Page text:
Virtual travel tip: Keep tabs and watch as the Chobe River rises, with 2020 set to be a flood-level year. For those craving action, stop by Camp Kazuma to see if any elephants are around.
Snapshot Safari, powered by Zooniverse, offers an easy way to contribute to conservation from home. There are thousands of camera traps set up across sub-Saharan Africa that are collecting wildlife images from motion-sensor cameras. Take a break from streaming to help categorise (this means identifying and learning Southern African animal species at the same time) and file the snaps.
Virtual travel tip: Keen to learn more about the bush? Several innovators are making the most of the global lockdown. Samara Game Reserve is offering online bush lessons. Shamwari’s head ranger, Andrew Kearney, is recording short bush escapades from the Eastern Cape, covering everything from tracking to giraffes. Over in the Masaai Mara, Angama Mara’s photographic team, comprising Adam Bannister and his assistant, Mwikali Ndambo, are still sharing sightings from daily game drives. At present, they are some of the only people on safari in the entire Maasai Mara National Reserve.
Spy the very special eastern lowland (or Grauer’s) gorillas at the Gorilla Rehabilitation and Conservation Education (GRACE) Center in the Democratic Republic of Congo. The sanctuary is a protected fragment of forest stretching across 16 hectares (39 acres), and the camera points to a lush hillside corridor connecting the night-time quarters of rescued gorillas with their open forest habitat. Those who are lucky enough to spy one should savour it. There are just 3,800 individuals left in the world.
Virtual travel tip: Stay online a while. The camera often zooms and switches scenes. These are the best viewing hours, and patience pays off.
One of the most consistently productive streams, this camera overlooks the Mahlasela Pan waterhole in Tembe Elephant Park. During the heat of the day, giraffes, impala, nyala and more antelope species wander down to quench their thirst. However, the elephants always steal the show. Tembe is one of the most valuable reservoirs of the big tusker gene pool in Africa.
Virtual travel tip: Sound on! Powered by Africam (also an old virtual hand, founded in 1999) this is one of few webcams blessed with the notes of nature. Hear low elephant rumbles and water sploshing through trunks to the backdrop of bird chatter and occasional impala grunts.
Several South African National Parks have webcams, and there are two kinds: live footage, and still cams that take pictures every few seconds. One of the most predator-rich regions in the iconic park is around Satara Camp, where a popular webcam surveys visitors to the waterhole. Its functionality does tend to glitch, but keep checking in.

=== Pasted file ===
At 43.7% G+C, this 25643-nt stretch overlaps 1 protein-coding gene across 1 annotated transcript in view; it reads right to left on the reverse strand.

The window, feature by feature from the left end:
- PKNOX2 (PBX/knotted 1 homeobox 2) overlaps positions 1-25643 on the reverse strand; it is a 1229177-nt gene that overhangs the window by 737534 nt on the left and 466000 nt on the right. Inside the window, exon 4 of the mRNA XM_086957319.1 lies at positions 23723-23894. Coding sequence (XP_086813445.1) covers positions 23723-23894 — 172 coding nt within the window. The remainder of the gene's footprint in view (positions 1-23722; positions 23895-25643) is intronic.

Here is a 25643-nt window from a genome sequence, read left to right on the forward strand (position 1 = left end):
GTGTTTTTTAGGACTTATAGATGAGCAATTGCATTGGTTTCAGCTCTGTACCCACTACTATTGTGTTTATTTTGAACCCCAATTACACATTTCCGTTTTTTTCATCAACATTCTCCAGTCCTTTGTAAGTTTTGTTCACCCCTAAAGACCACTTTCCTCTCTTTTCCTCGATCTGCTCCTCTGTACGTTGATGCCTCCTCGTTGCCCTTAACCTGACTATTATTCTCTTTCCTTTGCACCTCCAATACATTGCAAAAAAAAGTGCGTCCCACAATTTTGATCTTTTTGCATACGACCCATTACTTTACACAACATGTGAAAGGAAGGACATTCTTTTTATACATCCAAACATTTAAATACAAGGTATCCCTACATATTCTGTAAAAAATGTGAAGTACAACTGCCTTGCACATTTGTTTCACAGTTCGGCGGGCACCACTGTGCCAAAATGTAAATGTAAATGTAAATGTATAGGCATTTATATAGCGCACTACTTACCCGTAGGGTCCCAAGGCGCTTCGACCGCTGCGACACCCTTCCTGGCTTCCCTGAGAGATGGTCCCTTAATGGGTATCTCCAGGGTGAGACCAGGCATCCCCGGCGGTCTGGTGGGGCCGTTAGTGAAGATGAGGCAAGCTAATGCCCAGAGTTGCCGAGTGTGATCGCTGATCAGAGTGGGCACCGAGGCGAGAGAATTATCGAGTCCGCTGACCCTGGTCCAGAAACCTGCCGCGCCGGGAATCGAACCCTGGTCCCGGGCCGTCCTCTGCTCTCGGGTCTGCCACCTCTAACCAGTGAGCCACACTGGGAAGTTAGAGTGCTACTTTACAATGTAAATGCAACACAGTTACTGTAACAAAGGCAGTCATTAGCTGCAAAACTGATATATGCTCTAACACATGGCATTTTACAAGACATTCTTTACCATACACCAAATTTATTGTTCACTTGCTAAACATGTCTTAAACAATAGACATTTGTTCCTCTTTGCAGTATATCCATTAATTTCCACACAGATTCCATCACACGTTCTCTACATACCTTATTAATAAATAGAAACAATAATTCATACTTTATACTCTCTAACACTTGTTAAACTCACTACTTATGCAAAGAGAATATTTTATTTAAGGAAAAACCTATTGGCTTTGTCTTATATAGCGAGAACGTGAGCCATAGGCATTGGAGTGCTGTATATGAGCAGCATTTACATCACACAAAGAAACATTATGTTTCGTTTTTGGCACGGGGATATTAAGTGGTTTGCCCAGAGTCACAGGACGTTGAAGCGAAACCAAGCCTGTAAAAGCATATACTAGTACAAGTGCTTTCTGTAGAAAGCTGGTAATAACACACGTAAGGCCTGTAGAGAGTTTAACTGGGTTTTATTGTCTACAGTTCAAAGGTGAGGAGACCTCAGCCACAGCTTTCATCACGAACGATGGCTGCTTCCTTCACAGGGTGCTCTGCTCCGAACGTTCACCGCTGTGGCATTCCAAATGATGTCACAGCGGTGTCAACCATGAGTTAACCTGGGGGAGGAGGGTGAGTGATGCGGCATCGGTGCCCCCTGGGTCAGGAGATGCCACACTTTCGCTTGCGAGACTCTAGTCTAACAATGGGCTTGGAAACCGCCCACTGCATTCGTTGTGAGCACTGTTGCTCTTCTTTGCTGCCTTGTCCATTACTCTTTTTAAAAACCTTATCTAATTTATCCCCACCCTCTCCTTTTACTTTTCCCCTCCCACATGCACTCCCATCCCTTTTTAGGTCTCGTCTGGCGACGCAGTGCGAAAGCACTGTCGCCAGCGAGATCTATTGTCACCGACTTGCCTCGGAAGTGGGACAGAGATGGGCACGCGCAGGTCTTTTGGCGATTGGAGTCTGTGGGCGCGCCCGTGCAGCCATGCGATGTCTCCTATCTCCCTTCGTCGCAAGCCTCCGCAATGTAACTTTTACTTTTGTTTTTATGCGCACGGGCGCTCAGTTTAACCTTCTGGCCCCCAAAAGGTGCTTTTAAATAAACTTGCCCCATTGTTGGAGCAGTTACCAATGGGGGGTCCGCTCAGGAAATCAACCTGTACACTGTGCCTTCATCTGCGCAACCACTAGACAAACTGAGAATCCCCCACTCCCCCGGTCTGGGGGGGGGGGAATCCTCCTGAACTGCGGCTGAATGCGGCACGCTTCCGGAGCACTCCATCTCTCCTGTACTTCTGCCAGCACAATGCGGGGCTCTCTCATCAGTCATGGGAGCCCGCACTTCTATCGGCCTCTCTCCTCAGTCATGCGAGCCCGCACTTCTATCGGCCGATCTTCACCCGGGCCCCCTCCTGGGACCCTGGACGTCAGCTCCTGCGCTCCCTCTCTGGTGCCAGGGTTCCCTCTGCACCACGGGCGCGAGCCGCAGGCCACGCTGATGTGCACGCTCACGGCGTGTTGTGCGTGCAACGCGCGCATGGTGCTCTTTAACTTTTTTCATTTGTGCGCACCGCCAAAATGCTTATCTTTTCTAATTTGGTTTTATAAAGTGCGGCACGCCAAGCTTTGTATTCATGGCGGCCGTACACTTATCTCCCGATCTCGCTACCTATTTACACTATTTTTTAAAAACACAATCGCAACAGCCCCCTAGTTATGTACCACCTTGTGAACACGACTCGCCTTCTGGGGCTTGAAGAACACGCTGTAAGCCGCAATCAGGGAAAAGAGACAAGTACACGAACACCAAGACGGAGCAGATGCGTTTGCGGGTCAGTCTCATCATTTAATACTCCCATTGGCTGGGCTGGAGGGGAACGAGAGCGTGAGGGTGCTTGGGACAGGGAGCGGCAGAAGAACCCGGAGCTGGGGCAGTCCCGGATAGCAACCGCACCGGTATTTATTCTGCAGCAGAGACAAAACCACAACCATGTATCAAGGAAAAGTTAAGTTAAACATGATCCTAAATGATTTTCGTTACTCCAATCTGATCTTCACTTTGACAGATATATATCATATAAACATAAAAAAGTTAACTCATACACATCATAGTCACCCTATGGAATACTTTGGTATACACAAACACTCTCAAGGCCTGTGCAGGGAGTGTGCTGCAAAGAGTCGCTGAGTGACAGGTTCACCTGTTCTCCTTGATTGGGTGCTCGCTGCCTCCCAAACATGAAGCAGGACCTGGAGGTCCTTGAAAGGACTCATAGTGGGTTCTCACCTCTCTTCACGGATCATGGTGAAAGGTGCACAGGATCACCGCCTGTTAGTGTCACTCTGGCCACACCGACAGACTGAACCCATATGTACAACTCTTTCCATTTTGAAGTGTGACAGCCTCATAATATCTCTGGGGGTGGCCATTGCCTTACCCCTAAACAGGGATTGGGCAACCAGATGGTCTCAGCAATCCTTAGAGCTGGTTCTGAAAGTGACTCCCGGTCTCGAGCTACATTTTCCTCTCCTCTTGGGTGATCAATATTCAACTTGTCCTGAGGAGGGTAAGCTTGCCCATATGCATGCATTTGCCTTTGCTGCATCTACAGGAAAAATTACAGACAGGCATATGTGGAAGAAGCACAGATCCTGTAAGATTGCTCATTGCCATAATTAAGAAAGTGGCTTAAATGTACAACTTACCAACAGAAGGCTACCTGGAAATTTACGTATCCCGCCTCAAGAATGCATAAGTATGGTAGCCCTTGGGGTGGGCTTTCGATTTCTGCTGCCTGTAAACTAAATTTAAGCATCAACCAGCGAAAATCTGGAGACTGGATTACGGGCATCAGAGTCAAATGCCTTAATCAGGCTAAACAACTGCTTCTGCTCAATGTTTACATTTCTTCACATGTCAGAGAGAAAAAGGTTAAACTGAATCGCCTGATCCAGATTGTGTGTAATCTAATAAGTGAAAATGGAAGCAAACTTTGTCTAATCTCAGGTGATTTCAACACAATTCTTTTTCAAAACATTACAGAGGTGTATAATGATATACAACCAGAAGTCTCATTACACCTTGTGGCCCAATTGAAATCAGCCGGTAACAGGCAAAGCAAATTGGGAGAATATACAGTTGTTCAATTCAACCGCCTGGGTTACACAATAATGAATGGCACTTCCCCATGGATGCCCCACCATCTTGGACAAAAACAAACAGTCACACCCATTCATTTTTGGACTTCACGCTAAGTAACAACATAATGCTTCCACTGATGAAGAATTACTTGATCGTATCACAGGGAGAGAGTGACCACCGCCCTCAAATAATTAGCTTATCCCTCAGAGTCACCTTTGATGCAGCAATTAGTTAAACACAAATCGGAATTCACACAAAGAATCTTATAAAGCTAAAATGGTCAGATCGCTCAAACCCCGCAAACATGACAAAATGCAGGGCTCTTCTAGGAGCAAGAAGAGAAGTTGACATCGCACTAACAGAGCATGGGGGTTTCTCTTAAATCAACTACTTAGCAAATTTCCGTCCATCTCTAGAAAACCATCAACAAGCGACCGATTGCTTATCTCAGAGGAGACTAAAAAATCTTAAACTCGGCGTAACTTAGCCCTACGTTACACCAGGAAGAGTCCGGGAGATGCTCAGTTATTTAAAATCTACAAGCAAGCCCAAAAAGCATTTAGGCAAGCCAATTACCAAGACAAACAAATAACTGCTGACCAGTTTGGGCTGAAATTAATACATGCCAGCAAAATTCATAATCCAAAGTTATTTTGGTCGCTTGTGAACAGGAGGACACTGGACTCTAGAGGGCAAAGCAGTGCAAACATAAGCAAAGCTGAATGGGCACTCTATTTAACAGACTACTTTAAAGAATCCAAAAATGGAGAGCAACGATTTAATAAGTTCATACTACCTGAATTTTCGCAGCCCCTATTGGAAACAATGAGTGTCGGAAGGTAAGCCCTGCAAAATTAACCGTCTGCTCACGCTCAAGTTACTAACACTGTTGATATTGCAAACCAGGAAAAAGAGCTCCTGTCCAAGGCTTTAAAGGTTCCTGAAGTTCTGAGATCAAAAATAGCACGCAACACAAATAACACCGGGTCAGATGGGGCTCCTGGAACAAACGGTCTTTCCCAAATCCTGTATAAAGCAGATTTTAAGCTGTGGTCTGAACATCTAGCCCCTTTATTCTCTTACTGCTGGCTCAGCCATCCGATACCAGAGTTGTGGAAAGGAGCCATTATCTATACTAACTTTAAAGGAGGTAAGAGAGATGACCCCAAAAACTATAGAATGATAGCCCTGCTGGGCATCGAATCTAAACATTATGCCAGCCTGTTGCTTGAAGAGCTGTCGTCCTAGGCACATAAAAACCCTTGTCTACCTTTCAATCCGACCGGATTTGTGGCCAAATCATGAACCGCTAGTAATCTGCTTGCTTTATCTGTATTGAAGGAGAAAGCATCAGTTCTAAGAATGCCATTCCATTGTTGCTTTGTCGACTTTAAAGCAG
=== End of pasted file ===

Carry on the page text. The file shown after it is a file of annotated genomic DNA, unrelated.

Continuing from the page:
Virtual travel tip: If there’s nothing on the live stream, enjoy daily videos uploaded from nearby Tintswalo Safari Lodge. This wildlife management team in the Manyeleti Nature Reserve is always on the beat in the bush and the conservation patrols record sightings, plus exhilarating encounters experienced by game rangers out on patrol.
One of the most popular day trips from Johannesburg, the pretty Pilanesberg Game Reserve is home to the Big Five. Kwa Maritane means ‘place of the rock’ and the lodge features a swivelling live camera, which allows for several animal close-ups as they meander their natural habitat.
Virtual travel tip: If there’s nobody home in Kwa Maritane, try the Tau Game Lodge in the nearby (yet little-known) Madikwe Game Reserve.
Right in front of the main rest camp in Addo Elephant National Park, this webcam is just like real life. The rest camp is home to an underground hide and the camera offers the same viewpoint as that you’d get peeping through the blind. Warthogs often scuffle across the view while breeding herds of elephants line up around the edges, with little ones weaving through giant adult legs for a chance to slurp up water.
Virtual travel tip: Look closely. A large majority (roughly 90 percent) of females in Addo have no tusks. Bull elephants were introduced from Kruger National Park in the 2000s to the widen the genetic pool, and most recently, another individual was introduced all the way from streaming stop Tembe Elephant Park.
Time for the afternoon edition. After a day seeking shelter from the hot African sun, predators start to come alive in the late afternoon. Join the action once again with WildEarth. This time, travel to Ngala Private Game Reserve in Timbavati for a change of scenery. Lucky viewers might spot one of the famous white lions.
Virtual travel tip: Interact with the guides. Log in via Instagram live with &Beyond, or send any queries by using #wildearth on Twitter.